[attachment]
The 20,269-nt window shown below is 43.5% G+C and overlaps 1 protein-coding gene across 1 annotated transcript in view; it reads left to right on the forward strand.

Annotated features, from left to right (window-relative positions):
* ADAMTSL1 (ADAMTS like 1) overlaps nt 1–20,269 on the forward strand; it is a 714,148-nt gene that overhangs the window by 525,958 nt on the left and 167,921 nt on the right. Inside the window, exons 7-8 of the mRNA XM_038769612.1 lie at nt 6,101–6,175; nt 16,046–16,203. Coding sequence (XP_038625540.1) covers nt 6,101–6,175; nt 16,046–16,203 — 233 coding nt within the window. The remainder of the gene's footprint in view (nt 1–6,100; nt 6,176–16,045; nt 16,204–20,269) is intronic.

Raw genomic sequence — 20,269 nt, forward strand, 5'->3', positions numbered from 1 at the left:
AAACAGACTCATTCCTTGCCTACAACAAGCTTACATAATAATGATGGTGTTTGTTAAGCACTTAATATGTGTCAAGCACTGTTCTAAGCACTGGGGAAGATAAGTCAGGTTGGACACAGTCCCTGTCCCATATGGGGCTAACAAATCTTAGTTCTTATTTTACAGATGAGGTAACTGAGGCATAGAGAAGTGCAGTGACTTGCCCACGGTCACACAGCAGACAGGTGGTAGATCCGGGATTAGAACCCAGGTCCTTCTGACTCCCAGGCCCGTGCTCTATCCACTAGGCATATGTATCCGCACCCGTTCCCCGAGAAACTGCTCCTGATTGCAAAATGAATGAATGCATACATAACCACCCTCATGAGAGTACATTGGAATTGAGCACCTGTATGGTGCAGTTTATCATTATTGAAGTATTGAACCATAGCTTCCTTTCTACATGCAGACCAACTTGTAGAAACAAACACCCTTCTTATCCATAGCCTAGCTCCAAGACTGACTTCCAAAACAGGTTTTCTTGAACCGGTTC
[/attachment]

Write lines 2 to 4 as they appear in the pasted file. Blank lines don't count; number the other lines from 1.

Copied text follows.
Annotated features, from left to right (window-relative positions):
* ADAMTSL1 (ADAMTS like 1) overlaps nt 1–20,269 on the forward strand; it is a 714,148-nt gene that overhangs the window by 525,958 nt on the left and 167,921 nt on the right. Inside the window, exons 7-8 of the mRNA XM_038769612.1 lie at nt 6,101–6,175; nt 16,046–16,203. Coding sequence (XP_038625540.1) covers nt 6,101–6,175; nt 16,046–16,203 — 233 coding nt within the window. The remainder of the gene's footprint in view (nt 1–6,100; nt 6,176–16,045; nt 16,204–20,269) is intronic.

Raw genomic sequence — 20,269 nt, forward strand, 5'->3', positions numbered from 1 at the left: